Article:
The week in review: Credit growth jumps in August, China tightens screws on financial holding firms, Microsoft loses TikTok bid
In this round-up, China’s August credit data offers a positive surprise, the government introduces greater control on domestic financial holding companies, and ByteDance rejects Microsoft’s offer for TikTok’s US operations in favour of a possible tie-up with Oracle Corp.
Total social financing (TSF) in China increased by Rmb3.58tr ($524bn) in August to Rmb276.74tr, according to data released by the People’s Bank of China (PBoC) last Friday.
New renminbi loans extended to the real economy reached Rmb1.42tr, while outstanding renminbi loans grew 13.3% year-on-year.
“Among major TSF components, government bonds net issuance contributed the most to the acceleration in August,” analysts at Goldman Sachs wrote in a report. “Corporate bond issuance increased from last month despite higher interbank interest rates, suggesting further growth recovery.”
Net new local government and central government bonds hit Rmb1.38tr in August, the highest level on record.
Foreign direct investment into China surged 18.7% year-on-year in August to reach Rmb84.13bn, according to the Ministry of Commerce (Mofcom). In dollar terms, the amount was $12.03bn after a 15% increase. The figures refer to the amount actually invested, rather than previously agreed.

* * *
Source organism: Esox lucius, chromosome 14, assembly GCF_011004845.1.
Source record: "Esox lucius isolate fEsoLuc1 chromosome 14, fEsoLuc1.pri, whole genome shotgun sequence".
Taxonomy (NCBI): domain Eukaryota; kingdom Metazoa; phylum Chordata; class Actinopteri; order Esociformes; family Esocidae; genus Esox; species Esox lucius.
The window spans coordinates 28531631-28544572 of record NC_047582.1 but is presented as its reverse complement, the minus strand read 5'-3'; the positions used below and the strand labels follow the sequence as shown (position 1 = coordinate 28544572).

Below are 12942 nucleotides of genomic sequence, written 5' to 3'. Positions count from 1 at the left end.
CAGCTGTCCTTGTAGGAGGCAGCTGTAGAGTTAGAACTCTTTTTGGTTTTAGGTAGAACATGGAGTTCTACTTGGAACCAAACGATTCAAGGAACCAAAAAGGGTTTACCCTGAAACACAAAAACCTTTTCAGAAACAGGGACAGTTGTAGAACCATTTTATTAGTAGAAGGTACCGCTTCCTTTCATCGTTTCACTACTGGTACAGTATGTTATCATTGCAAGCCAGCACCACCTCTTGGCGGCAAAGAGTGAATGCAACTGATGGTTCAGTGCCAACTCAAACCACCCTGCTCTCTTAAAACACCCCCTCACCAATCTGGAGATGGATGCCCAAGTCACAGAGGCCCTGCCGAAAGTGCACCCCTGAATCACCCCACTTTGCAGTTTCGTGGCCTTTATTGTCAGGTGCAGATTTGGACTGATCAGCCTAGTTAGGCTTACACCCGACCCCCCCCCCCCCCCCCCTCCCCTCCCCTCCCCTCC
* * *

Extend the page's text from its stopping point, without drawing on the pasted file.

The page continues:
For the first eight months of 2020, FDI stood at Rm619.78bn, which was 2.6% higher than a year ago.
The State Council and the PBoC jointly unveiled rules governing domestic financial holding companies on Sunday. A set of draft rules was published in July last year.
The new regulation requires non-financial companies which control at least two financial institutions doing business across financial sectors to apply to the central bank to set up a financial holding company. They should apply within 12 months of the effective date of the new regulation. The rules will take effect on November 1.
The rules clarified a range of issues including financial holding companies’ market access, registered capital, shareholder qualifications, capital replenishment and risk management.